Much media attention has been given to Iran’s invitation to this security conference, which was a notable departure from prior such gatherings, from which Iran had been excluded at the urging of the US and Saudi Arabia. Iran’s acceptance of that invitation was also regarded as unexpected by some analysts, and both developments have raised questions about the respective motivations of the various relevant parties.
An article published by Al Jazeera on Thursday alleged that the US, Saudi Arabia, and the Syrian opposition all felt compelled to allow for Iran’s attendance, given the deepening Iranian influence in the conflict. In the minds of some, this influence and its recent explicit Russian backing makes it difficult to exclude Iran from a negotiated political solution. Other perspectives maintain, however, that the eviction of Iran from the conflict is a prerequisite for any such solution.
The central questions at hand in resolving these two perspectives are whether Iran can be convinced to drop its all-out support for the Assad regime and whether it is willing to actually negotiate with the international community in light of this security conference. The Al Jazeera article suggests that the answer to the latter question is yes, owing to changing relationships following the July 14 nuclear agreement. But there is certainly evidence to contradict this, with one example being the article’s own acknowledgment of Iran’s more transparent support of Assad and its high level coordination with Russia.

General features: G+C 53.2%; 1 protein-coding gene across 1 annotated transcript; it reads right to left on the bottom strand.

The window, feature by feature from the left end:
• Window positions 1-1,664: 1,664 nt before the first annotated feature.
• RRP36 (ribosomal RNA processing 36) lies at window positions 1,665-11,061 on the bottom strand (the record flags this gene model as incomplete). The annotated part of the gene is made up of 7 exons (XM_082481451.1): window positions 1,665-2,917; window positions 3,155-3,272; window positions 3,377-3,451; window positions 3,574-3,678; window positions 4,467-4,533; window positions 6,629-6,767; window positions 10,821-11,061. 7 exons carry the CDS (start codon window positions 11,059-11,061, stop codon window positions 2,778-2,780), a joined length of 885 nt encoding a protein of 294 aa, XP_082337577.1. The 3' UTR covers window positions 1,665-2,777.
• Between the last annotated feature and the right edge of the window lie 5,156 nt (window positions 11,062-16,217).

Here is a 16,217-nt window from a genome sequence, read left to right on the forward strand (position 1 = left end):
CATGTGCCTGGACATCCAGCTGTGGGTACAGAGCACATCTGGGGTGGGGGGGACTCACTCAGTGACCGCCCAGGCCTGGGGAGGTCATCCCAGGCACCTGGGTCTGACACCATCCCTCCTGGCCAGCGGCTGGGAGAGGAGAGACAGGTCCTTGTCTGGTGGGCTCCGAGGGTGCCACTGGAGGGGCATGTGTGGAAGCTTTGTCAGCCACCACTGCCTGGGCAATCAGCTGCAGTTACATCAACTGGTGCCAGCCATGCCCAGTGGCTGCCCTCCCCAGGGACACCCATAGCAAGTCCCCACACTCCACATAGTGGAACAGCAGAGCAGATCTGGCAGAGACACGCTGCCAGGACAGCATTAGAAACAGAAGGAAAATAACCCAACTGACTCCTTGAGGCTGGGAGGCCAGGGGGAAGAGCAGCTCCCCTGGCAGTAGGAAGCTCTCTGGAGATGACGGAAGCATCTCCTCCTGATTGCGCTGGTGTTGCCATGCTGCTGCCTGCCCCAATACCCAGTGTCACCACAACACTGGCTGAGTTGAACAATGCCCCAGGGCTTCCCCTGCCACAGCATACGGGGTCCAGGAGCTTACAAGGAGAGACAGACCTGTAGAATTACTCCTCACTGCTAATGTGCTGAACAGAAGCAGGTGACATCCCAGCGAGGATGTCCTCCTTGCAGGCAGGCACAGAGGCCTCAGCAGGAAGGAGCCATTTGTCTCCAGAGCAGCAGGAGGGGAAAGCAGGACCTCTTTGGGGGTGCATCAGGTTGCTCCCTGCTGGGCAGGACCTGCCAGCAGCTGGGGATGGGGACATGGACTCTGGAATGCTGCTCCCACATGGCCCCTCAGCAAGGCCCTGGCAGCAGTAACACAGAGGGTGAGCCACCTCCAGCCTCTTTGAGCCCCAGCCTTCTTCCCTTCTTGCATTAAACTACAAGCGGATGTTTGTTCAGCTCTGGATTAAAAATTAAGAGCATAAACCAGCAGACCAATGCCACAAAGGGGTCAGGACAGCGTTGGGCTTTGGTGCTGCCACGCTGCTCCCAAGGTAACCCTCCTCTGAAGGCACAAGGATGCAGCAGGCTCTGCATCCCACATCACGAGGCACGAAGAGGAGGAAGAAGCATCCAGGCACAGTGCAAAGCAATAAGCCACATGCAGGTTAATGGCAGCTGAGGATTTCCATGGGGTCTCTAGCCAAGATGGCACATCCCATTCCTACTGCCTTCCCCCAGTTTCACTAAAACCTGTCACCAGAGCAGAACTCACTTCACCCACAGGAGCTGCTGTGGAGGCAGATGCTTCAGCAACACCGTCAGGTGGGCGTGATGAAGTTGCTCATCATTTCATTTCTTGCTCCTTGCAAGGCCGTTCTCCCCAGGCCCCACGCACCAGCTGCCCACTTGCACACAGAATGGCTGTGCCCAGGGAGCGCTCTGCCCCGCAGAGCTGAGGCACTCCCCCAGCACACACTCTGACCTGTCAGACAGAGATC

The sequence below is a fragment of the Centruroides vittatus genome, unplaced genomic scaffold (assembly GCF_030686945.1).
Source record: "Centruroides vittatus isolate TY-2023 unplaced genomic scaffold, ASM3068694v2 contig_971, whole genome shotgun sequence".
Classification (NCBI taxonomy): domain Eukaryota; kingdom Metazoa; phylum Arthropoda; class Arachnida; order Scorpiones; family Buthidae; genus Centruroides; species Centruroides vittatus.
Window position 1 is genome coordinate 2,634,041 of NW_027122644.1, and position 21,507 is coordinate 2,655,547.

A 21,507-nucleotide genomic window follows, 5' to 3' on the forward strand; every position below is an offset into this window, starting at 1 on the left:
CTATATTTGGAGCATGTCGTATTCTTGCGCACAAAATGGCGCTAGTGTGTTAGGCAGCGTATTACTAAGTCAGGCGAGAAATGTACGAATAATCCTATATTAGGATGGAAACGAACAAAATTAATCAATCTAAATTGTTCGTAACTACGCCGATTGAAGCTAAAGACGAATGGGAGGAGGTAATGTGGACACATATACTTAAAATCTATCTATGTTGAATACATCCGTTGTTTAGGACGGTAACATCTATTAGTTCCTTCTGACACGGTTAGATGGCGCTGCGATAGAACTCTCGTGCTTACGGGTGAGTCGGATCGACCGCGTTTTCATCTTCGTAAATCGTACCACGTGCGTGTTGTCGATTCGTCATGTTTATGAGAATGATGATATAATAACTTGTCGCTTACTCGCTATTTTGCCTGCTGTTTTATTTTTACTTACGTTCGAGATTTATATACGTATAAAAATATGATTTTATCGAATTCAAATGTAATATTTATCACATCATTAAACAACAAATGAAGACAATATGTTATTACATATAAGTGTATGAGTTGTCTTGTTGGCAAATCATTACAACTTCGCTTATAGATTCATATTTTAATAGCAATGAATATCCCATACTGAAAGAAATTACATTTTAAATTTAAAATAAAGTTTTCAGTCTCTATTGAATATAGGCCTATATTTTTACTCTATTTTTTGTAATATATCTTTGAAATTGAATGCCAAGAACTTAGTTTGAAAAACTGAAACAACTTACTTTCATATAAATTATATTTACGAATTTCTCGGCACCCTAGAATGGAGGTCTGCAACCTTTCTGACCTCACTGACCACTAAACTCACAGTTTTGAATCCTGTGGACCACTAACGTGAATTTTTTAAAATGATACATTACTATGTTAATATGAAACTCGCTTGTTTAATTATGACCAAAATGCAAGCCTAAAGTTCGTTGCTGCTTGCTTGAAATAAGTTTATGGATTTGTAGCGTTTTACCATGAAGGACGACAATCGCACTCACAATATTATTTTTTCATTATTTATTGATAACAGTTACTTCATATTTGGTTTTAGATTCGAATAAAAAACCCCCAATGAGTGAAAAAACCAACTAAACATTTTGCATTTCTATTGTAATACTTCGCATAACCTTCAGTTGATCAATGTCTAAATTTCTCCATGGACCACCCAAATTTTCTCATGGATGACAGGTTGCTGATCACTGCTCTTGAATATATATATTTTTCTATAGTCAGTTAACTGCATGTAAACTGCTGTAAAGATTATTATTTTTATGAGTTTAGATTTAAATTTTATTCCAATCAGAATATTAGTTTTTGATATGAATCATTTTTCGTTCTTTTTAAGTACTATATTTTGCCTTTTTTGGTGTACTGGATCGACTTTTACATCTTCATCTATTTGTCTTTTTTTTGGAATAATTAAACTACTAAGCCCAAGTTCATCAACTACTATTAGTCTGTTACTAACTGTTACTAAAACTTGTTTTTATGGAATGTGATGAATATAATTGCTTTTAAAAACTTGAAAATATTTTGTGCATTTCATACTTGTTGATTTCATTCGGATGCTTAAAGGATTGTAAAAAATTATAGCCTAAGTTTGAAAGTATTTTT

According to Fox News, this coordination recently expanded to include joint missions to ship arms to Syrian forces. Over the past 10 days, Russian cargo planes have reportedly delivered two shipments per day, with these efforts being jointly directed by Iran’s Quds Force commander Qassem Suleimani and Russian Defense Minister Sergei Shoigu.
While such activities do not necessarily prove Iran unwilling to cooperate with international resolutions to the crisis over the long term, they certainly do run counter to the American position that the Assad regime must eventually come to an end if there is to be any political solution.
In a trend that is worrying to critics of the Obama administration’s Middle East policy, that position appears to have softened somewhat in recent days, with US officials now saying that they would be willing to allow the Assad regime to hold power until the end of the Civil War and then voluntarily step down after the fact. Critics naturally perceive Iran’s invitation to the security conference as an example of that softening position, but on Thursday the US State Department presented a different view, according to Reuters. A department official indicated that the motive for inviting Iran to the conference involved gauging the Islamic Republic’s willingness to concede to the end of Assad’s rule.
It remains to be seen what actions might be taken if Iran does not make such a concession, but US Secretary of Defense Ashton Carter indicated this week that the Pentagon was committed to expanding its support for moderate Syrian rebel groups. The limits of this support remain an important question mark for critics, however, especially given that the opposition has not been invited to participate in the Vienna security conference.